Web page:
An archive review from The Gingold Files.

By Angel Melanson · @HorrorGirlProbs · May 22, 2019, 8:00 PM EDT
Big Trouble in Little China

Editor's Note: This was originally published for FANGORIA on May 22, 2001, and we're proud to share it as part of The Gingold Files.

Who says video companies don’t listen to the fans? When Fox polled DVD devotees on what title they’d most like to see on disc, John Carpenter’s Big Trouble in Little China topped the responses by two to one over the next competitor, and the result is a double-disc set that should give the movie a whole new life. A flop in theaters, Big Trouble wound up being discovered on video—rather surprising given how badly the film is compromised by fullscreen cropping, which cramps both the striking visuals and the busy fight scenes, and causes at least one literal throwaway gag to get completely lost. Even the previous laserdisc edition, which cropboxed the movie at 1.85:1, didn’t pass muster.

At long last, the DVD restores Big Trouble to visual brilliance. The 2.35:1 transfer is exceptional, with great detail and ravishing color that does full justice to and reveals fresh detail in John J. Lloyd’s expansive production design (the alley in which the first major battle takes place was an indoor set!) and April Ferry’s opulent costumes. The audio, available in Dolby Digital 4.1 and DTS 5.1 Surround, is active and punchy, and the varied animated menu screens echo the movie’s atmosphere perfectly.

Those screens navigate among many extras, chief among them an audio commentary by Carpenter and star Kurt Russell that’s just as much fun as those on the Escape from New York laserdisc and The Thing DVD. "It seems like with every one of the films we do together, people get it later," the director says, and indeed Big Trouble was way ahead of its time in translating Asian action/fantasy themes into an American studio feature. The marketing was part of the problem, as Carpenter and Russell explain that Fox didn’t quite understand the movie, particularly Russell’s swaggering but ineffectual hero. It’s a treat to listen to the guys as they discuss the movie’s origins as a Western, problems they faced with the Asian-American community and the fact that, at the time, both of them were in need of a hit (Carpenter calls Starman his “penance” for The Thing). Even when they go off on tangents, which is often (covering everything from the craft of acting to how their kids are doing), the two are compulsively listenable. One is left thinking that Carpenter should do all his commentaries with Russell, even on the films the actor isn’t in.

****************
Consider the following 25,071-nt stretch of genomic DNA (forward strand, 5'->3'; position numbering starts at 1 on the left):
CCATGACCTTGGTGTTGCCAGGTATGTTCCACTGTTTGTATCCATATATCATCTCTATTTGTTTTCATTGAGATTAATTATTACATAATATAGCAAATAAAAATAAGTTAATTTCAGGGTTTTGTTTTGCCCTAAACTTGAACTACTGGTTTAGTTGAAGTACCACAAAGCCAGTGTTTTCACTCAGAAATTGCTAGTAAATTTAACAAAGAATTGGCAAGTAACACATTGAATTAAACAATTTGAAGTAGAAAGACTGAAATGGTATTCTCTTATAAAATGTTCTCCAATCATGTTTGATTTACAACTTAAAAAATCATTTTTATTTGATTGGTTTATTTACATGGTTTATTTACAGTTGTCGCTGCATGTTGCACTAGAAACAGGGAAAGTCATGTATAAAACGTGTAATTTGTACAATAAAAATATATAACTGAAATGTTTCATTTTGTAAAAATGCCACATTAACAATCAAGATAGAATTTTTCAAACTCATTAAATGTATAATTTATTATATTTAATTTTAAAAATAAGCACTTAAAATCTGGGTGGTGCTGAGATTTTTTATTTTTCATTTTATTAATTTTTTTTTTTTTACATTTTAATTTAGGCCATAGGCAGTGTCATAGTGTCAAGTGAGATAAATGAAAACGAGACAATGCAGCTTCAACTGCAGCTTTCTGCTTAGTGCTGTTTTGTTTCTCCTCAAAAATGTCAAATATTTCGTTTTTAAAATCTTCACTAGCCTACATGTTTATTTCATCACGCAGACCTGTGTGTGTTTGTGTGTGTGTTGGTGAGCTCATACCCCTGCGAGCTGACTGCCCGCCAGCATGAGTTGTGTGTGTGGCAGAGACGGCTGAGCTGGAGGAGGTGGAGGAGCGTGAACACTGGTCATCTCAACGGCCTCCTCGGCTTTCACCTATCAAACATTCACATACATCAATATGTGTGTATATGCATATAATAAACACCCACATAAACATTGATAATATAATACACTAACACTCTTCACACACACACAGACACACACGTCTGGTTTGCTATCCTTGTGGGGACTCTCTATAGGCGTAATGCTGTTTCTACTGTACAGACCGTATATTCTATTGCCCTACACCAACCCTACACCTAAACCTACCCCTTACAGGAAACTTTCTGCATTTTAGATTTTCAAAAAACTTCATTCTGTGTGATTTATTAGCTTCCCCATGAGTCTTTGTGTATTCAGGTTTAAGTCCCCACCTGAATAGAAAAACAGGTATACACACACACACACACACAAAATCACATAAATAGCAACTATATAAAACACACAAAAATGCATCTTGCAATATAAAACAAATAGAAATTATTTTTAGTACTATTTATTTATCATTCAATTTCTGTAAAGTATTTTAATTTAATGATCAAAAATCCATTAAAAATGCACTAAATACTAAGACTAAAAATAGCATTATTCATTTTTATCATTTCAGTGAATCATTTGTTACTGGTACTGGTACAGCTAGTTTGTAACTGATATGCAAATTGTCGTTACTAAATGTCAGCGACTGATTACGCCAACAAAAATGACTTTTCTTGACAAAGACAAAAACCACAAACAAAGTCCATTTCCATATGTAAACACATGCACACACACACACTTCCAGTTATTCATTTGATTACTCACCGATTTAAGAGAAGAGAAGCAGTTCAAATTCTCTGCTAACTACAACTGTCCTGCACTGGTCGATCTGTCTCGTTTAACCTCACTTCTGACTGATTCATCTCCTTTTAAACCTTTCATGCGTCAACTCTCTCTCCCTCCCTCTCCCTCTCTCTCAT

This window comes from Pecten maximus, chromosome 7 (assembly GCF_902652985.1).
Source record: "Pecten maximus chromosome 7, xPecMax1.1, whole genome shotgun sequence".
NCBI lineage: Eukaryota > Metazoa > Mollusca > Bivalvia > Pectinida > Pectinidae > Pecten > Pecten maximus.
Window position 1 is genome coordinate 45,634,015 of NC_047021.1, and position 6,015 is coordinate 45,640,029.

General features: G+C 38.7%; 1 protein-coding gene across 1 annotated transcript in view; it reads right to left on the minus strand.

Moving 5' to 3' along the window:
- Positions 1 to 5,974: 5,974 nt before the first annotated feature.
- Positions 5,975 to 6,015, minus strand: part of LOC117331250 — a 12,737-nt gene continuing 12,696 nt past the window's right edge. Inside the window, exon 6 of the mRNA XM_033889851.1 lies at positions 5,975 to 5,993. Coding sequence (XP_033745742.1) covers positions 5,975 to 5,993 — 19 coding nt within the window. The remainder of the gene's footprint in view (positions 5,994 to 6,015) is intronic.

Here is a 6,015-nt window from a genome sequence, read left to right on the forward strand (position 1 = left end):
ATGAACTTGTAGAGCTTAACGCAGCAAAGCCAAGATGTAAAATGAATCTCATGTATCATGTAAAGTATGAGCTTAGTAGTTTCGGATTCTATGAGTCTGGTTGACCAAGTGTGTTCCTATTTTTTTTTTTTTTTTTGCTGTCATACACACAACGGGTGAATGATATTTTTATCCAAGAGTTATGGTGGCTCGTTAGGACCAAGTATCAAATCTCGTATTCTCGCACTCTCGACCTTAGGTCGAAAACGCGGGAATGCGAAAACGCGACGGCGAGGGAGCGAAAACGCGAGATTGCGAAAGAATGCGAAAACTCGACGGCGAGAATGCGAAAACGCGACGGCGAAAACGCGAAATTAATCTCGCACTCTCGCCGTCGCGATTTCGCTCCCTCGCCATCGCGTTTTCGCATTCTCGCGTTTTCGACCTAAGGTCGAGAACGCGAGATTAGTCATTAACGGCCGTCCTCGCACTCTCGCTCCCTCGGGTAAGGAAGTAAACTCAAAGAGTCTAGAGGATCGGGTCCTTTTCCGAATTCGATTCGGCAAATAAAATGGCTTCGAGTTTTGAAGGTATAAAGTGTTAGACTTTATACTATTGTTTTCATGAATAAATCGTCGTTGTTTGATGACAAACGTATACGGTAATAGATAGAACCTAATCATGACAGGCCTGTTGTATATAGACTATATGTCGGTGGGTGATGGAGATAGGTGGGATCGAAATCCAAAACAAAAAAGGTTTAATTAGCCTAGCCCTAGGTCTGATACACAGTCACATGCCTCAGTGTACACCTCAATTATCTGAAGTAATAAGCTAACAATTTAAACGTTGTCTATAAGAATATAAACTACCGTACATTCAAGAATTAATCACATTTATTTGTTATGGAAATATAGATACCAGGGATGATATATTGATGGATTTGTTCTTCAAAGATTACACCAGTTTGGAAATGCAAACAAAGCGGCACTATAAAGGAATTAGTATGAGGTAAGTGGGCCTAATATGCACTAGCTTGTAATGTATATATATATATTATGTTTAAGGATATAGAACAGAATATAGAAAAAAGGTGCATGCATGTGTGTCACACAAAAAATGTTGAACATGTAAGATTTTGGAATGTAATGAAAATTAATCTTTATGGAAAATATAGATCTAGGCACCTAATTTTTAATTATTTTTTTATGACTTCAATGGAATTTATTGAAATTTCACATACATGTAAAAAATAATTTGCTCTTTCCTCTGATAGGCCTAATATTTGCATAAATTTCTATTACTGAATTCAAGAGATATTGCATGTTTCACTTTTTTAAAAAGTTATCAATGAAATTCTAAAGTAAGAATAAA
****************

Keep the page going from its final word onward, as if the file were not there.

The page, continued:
The second disc contains a treasure trove of supplemental material. Most notable is a collection of deleted and extended scenes, significantly a lengthier ending that gives Victor Wong’s character a more meaningful departure and allows the airport kidnappers to get their comeuppance. There are also video interview segments with visual FX creator Richard Edlund and a pair of reprinted magazine articles that examine the technical sides of the production (and which all contain clickable video and graphic material), the great trailers and not-so-great TV spots, a gallery of stills and promo art pieces (many of them rare) and the old making-of featurette, which is no better than one would expect.

But another artifact from 1986 will be the pièce de résistance for longtime fans: the original music video of the end-title song, performed by Carpenter and cohorts Nick Castle and Tommy Lee Wallace as “The Coupe de Villes.” It’s a gloriously goofy relic from the summer when every studio release (with the possible sole exception of Aliens) had an MTV tie-in clip released. It’s hard to know whether Carpenter and co. were kidding with this one—but if it’s true that, as the director claims on the audio commentary, he got the Elvis job because Halloween established him as a director who knew music, it’s a good thing this video wasn’t around at the time.